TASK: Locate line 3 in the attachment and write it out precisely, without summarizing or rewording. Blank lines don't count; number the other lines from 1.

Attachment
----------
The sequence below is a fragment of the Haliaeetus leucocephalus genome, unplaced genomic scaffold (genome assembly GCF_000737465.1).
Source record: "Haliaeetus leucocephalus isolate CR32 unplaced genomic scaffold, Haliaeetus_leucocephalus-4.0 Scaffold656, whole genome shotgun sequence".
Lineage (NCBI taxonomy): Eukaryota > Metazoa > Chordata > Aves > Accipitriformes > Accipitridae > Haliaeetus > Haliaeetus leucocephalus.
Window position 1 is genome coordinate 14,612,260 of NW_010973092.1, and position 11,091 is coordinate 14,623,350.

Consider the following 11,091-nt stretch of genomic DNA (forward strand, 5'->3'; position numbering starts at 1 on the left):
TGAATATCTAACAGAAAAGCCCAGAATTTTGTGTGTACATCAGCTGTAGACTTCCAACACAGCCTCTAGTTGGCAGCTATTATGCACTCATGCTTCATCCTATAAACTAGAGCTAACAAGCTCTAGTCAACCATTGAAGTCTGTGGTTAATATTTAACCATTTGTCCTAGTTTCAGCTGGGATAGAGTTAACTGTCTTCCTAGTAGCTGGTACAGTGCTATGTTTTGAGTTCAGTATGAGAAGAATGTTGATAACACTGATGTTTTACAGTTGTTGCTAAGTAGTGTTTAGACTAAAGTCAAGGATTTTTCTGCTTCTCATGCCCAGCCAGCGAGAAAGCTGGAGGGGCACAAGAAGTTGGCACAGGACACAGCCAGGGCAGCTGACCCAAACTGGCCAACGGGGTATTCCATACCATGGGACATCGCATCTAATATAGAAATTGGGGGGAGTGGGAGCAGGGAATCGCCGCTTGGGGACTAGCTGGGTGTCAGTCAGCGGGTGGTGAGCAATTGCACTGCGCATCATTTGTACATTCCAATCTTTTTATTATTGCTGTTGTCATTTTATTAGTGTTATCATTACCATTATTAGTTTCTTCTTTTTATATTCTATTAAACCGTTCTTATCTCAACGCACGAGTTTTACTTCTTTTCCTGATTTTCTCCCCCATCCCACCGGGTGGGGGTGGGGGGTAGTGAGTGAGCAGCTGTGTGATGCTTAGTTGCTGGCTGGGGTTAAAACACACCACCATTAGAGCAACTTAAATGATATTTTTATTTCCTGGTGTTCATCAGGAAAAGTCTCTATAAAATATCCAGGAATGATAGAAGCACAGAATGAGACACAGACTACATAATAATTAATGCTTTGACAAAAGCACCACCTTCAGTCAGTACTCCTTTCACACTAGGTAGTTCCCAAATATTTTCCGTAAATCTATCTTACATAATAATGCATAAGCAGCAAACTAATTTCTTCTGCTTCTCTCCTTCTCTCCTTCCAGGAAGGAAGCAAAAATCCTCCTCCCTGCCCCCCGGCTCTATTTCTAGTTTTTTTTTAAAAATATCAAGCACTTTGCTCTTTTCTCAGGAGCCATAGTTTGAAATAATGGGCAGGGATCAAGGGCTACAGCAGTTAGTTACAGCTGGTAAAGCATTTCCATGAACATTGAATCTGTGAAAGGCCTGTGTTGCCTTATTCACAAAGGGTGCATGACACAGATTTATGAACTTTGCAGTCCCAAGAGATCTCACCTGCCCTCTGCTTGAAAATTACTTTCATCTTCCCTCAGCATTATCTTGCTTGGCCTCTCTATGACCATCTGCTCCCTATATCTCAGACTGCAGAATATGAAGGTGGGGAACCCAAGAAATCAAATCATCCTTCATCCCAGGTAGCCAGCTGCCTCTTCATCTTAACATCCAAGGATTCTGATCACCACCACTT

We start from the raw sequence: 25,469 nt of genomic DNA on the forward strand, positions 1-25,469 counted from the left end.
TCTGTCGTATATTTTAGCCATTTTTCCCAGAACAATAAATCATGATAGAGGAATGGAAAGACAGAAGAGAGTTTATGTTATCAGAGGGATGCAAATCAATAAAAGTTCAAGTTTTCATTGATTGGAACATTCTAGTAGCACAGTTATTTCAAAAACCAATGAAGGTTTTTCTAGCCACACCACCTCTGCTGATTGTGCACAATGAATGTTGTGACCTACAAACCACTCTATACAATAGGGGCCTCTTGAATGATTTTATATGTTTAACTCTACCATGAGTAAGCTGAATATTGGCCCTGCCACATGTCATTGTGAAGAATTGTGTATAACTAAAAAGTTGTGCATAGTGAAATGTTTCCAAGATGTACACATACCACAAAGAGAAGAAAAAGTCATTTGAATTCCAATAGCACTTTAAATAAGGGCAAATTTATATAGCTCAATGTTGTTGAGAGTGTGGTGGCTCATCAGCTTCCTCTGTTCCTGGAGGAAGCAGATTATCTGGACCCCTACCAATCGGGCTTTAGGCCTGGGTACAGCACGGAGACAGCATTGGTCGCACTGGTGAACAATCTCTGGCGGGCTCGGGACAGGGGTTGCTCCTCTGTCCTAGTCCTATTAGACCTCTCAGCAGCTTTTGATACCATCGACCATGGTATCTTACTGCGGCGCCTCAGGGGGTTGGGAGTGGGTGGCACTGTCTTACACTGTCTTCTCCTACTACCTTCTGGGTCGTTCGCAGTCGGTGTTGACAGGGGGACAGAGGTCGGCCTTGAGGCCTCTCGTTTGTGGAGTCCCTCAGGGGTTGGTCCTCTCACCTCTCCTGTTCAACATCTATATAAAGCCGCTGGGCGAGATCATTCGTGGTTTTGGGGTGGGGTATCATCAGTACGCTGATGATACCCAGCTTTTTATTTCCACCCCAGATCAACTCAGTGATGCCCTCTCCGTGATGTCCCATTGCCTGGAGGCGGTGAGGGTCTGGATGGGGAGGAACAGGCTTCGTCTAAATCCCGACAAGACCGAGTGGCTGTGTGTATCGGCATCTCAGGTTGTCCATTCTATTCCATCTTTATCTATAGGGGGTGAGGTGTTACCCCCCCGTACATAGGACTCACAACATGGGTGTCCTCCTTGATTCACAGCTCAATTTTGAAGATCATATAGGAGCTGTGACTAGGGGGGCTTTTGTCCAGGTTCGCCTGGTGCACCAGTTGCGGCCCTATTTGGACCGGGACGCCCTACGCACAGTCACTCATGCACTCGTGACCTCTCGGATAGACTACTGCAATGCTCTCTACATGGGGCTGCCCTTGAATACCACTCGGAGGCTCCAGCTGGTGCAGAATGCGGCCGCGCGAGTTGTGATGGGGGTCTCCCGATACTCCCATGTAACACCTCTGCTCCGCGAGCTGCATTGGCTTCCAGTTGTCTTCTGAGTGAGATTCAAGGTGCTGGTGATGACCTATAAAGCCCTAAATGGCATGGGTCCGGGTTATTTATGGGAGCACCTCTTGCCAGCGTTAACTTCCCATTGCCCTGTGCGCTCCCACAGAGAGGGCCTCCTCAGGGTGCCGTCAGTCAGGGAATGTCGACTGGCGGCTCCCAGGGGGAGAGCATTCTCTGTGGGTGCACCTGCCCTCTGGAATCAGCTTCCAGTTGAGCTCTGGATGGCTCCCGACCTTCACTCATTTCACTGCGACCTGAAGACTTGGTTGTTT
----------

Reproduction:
Lineage (NCBI taxonomy): Eukaryota > Metazoa > Chordata > Aves > Accipitriformes > Accipitridae > Haliaeetus > Haliaeetus leucocephalus.